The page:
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About breaking changes and Long-term support

· 3 min read
Andreas Marek

We are releasing new major versions of GraphQL Java roughly every 2 months. They are major versions because we break the API in it. We do it regularly and we prioritize clean code including good naming and design very high. Actually higher than API stability.

We do that because we are optimizing for long-term growth: GraphQL Java is 3 1/2 years old and it is just getting started. This means more people will be positively affected from a better experience compared to the ones who need to refactor.

We do it also because of resource constraints: we are an open source private run project with limited time and resources. We can’t afford maintaining a badly designed project in the long-term. Every bad design, every bad naming makes adding features and adopting to new requirements harder, more time consuming and more unlikely. We also want to make external contributions as easy as possible because we can’t do it all ourself.

The last reason is personal and it is about fun. I don’t wanna maintain a badly designed project. I need to have fun if I wanna continue to invest a large amount of private time in GraphQL Java.

Does that mean we just refactor as crazy and break everything all the time? No it doesn’t. We follow some rules about breaking changes:

  • We never take a functionality away. We deprecate things and make it clear that we don’t really support them anymore, but we don’t take them away without a clear alternative.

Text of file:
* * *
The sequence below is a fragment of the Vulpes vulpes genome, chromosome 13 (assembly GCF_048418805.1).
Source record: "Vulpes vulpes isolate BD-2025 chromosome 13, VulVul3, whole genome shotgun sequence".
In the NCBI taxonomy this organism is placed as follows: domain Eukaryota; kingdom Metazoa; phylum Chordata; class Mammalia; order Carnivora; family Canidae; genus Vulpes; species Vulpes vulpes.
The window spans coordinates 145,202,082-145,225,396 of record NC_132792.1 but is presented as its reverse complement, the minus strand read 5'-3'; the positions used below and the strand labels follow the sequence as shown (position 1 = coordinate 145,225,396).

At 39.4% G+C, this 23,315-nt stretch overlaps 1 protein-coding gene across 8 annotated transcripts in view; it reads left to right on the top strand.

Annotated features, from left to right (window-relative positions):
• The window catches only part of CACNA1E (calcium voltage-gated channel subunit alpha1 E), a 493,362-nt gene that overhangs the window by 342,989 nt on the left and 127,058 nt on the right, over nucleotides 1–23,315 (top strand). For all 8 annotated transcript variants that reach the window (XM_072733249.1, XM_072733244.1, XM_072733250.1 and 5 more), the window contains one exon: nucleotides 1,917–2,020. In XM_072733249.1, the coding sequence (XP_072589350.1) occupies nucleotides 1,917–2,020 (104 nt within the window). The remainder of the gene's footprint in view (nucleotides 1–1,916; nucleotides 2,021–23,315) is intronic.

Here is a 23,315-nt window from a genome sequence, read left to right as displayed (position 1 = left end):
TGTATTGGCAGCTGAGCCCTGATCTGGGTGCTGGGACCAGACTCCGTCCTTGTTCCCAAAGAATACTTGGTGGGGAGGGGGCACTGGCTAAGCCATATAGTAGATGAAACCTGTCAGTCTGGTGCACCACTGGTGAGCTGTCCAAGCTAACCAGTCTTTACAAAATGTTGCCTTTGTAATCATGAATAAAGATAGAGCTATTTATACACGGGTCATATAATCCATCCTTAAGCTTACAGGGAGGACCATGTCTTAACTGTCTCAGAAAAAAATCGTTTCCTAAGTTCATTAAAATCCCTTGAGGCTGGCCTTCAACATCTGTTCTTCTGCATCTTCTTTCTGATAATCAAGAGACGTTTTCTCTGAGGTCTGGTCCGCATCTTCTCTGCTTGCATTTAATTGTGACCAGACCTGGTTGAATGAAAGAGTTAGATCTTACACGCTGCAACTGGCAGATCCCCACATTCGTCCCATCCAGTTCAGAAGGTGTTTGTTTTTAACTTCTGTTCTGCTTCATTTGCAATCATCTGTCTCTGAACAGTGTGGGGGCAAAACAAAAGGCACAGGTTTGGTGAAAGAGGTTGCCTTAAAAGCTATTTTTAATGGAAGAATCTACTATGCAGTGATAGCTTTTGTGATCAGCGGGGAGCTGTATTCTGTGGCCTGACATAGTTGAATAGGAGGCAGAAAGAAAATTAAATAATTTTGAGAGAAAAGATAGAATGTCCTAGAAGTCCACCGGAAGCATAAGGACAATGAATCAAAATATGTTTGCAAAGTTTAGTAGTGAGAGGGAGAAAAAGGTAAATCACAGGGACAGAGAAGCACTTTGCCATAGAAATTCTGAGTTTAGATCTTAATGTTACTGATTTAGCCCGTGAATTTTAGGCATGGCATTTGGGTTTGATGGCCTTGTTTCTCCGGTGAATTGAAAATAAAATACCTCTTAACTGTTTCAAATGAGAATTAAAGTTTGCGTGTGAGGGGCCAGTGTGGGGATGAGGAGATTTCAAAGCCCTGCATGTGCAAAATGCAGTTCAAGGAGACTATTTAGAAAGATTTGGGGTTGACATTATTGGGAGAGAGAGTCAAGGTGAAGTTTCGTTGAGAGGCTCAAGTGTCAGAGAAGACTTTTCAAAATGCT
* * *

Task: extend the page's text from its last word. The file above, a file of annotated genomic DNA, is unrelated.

• We try to favor simple breaking changes the compiler will catch. For example renaming a method is such a simple change.

  • We try to document in our release notes every breaking change clearly.

  • Even if we prioritize clean design higher than API stability in general we always weigh the benefits of the change vs the cost of adapting to it. There is no hard rule to that, but we always ask: is it worth it?

But we understand that not every Organization allows for regular updating major versions of GraphQL Java. This is why we started to maintain a Long-term support (LTS) version of GraphQL Java: 9.x. We will continue to back port all bug fixes to 9.x for some time and we will announce when we will switch to a new LTS version.

It is not clear yet how long this time span will be and it depends also on your feedback. Please contribute to this spectrum thread and let us know what suits you best. If you have special needs and you don’t wanna discuss it in public you can also reach us via contact form.